"The Mountbatten bereavement group has given me a purpose to want to live."

Lynne and I were married for 48 years. She was a beautiful person. You think you are going to grow old together, but someone has to go first. 

I didn't shed a tear for a month after she died. I was practical, planning her funeral and sorting all the paperwork. After consoling friends and family at the funeral, I was the only person not to cry.

Crying came later when neighbours would ask, "How are you?" and I would say "Oh, I'm fine", but then shut the door to our home behind me and burst into tears. 

A few months after Lynne died, I got a letter in the post inviting me to join a bereavement group at Mountbatten. I thought it would be a room full of people sitting in a circle and not for me. I sat down and thought, "Oh, blow it, I'm going."

It felt like home; I was with people who could relate to what I was saying. In the group you can be who you are, and not the person outside. 

In the counselling room, some people don't want to talk, and they don't have to. There are others who talk a lot more, and I was one of those! 

One day a line came to me, and I grabbed a piece of paper and wrote it down. Suddenly, my feelings flowed out of me, and I wrote my first poem. I have since written over 80 poems, capturing how I feel about Lynne, my grief, and Mountbatten. 

"I tell people if they are dying to die under the care of Mountbatten because you could not die in a better way."

Lynne was the type of person who never complained and always wanted to help other people. Even when she was facing cancer, she would spin around a conversation to check that those she loved were okay. 

She was first diagnosed with breast cancer in 2012, and after four and half years of treatment, she was given the all clear. 

Two months later, she was told she had bone cancer, which later progressed to her skull.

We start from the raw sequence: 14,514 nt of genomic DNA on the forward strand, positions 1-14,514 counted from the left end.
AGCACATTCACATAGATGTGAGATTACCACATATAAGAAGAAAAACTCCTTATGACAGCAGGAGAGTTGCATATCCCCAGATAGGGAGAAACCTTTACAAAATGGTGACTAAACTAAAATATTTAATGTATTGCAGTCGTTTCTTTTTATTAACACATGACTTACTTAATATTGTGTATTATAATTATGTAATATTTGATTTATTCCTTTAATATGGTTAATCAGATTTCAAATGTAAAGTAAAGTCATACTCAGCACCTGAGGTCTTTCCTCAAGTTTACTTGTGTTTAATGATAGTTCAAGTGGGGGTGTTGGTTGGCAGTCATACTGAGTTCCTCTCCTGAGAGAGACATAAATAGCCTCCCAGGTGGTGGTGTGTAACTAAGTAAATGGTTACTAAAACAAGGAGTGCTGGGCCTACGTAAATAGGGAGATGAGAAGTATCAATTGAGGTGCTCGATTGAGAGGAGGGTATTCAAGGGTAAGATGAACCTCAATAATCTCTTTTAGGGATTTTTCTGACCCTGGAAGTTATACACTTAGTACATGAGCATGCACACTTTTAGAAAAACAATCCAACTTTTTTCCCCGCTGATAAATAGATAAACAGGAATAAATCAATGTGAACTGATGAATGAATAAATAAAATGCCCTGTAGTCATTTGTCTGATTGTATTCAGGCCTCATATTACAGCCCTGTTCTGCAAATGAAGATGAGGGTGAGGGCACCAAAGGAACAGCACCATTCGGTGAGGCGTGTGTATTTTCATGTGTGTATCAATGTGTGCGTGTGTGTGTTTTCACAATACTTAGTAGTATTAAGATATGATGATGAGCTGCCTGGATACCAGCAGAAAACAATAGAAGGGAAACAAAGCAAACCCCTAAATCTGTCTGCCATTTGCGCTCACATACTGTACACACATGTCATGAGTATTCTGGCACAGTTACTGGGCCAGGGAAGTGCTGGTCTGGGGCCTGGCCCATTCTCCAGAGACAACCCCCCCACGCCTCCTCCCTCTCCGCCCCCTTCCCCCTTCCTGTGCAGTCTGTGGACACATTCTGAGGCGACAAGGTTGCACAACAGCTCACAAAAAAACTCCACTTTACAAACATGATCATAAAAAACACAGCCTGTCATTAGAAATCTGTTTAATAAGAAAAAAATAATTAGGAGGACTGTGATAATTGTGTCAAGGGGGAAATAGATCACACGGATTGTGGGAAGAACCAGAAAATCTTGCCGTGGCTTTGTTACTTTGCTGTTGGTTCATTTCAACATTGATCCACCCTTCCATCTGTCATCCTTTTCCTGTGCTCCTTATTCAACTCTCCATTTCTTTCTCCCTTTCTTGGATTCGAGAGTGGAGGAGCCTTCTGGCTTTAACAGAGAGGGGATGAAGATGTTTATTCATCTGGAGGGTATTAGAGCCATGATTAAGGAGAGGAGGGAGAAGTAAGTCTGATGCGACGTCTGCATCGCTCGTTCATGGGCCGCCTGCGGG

Despite not wanting to, she battled through more rounds of treatment, as the cancer was affecting her facial features. 

Lynne was in the inpatient unit at the hospice for five weeks before she died. Initially admitted for an assessment, Lynne quickly felt more secure surrounded by Mountbatten staff. 

Doctors who speak to the patient like a human being and nurses who take pride in their work and care about the person's welfare.

After three weeks of being there, Lynne told me to ask those friends and family to stop praying for her because she had to die. 

I spent four days and nights at Lynne's bedside; she died at 11:45 pm on Friday, 15 July 2022. 

I felt relief that she had died and she is now at peace. 

An angel on earth, now an an angel in heaven. 

"My wife and I were childhood sweethearts."

We met on the dance floor in Derby on a Saturday night, and she was dancing around her handbag with her friend. 

We quickly ended up spending all our time with each other. I think you know when you've found the right one. 

I came to Light up a Life at the hospice the first year after Lynne died. 

I felt a warmth and closeness by coming to Light up a Life. I was a part of something, surrounded by people with the same purpose: to remember someone you loved.

During the service, the names of our loved ones were displayed on a screen. Seeing Lynne's name was a moving moment. It is poignant for everyone there. 

Christmas is a time of year when you are thinking about those you love the most. This year, I will dedicate a light to my wife, Lynne. 

Dedicate a light

Christmas donation